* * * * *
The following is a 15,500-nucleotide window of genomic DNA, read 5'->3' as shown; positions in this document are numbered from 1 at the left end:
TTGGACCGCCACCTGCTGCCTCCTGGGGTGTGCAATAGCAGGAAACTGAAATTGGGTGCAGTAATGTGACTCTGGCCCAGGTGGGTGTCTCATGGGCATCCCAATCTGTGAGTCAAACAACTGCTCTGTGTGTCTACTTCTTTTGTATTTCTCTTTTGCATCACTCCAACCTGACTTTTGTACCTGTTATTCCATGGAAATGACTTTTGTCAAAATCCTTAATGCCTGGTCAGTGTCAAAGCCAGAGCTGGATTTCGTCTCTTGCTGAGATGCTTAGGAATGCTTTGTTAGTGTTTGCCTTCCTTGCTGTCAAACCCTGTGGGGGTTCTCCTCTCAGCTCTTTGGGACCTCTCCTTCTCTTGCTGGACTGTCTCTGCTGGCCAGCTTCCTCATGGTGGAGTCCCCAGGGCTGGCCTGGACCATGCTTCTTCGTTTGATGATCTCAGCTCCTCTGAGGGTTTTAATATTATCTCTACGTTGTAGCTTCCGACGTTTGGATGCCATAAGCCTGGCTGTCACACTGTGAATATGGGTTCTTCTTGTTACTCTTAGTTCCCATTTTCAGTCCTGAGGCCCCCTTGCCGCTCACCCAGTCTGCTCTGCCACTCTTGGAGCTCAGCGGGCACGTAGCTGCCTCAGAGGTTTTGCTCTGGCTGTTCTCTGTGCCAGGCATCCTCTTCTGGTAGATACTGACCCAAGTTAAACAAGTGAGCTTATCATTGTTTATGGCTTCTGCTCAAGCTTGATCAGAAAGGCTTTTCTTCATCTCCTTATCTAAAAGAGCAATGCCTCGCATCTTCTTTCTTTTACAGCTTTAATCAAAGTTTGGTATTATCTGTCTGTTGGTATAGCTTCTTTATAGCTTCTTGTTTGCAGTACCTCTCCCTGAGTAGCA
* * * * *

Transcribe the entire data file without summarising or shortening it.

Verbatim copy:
The following is a 15,500-nucleotide window of genomic DNA, read 5'->3' as shown; positions in this document are numbered from 1 at the left end:
TTGGACCGCCACCTGCTGCCTCCTGGGGTGTGCAATAGCAGGAAACTGAAATTGGGTGCAGTAATGTGACTCTGGCCCAGGTGGGTGTCTCATGGGCATCCCAATCTGTGAGTCAAACAACTGCTCTGTGTGTCTACTTCTTTTGTATTTCTCTTTTGCATCACTCCAACCTGACTTTTGTACCTGTTATTCCATGGAAATGACTTTTGTCAAAATCCTTAATGCCTGGTCAGTGTCAAAGCCAGAGCTGGATTTCGTCTCTTGCTGAGATGCTTAGGAATGCTTTGTTAGTGTTTGCCTTCCTTGCTGTCAAACCCTGTGGGGGTTCTCCTCTCAGCTCTTTGGGACCTCTCCTTCTCTTGCTGGACTGTCTCTGCTGGCCAGCTTCCTCATGGTGGAGTCCCCAGGGCTGGCCTGGACCATGCTTCTTCGTTTGATGATCTCAGCTCCTCTGAGGGTTTTAATATTATCTCTACGTTGTAGCTTCCGACGTTTGGATGCCATAAGCCTGGCTGTCACACTGTGAATATGGGTTCTTCTTGTTACTCTTAGTTCCCATTTTCAGTCCTGAGGCCCCCTTGCCGCTCACCCAGTCTGCTCTGCCACTCTTGGAGCTCAGCGGGCACGTAGCTGCCTCAGAGGTTTTGCTCTGGCTGTTCTCTGTGCCAGGCATCCTCTTCTGGTAGATACTGACCCAAGTTAAACAAGTGAGCTTATCATTGTTTATGGCTTCTGCTCAAGCTTGATCAGAAAGGCTTTTCTTCATCTCCTTATCTAAAAGAGCAATGCCTCGCATCTTCTTTCTTTTACAGCTTTAATCAAAGTTTGGTATTATCTGTCTGTTGGTATAGCTTCTTTATAGCTTCTTGTTTGCAGTACCTCTCCCTGAGTAGCA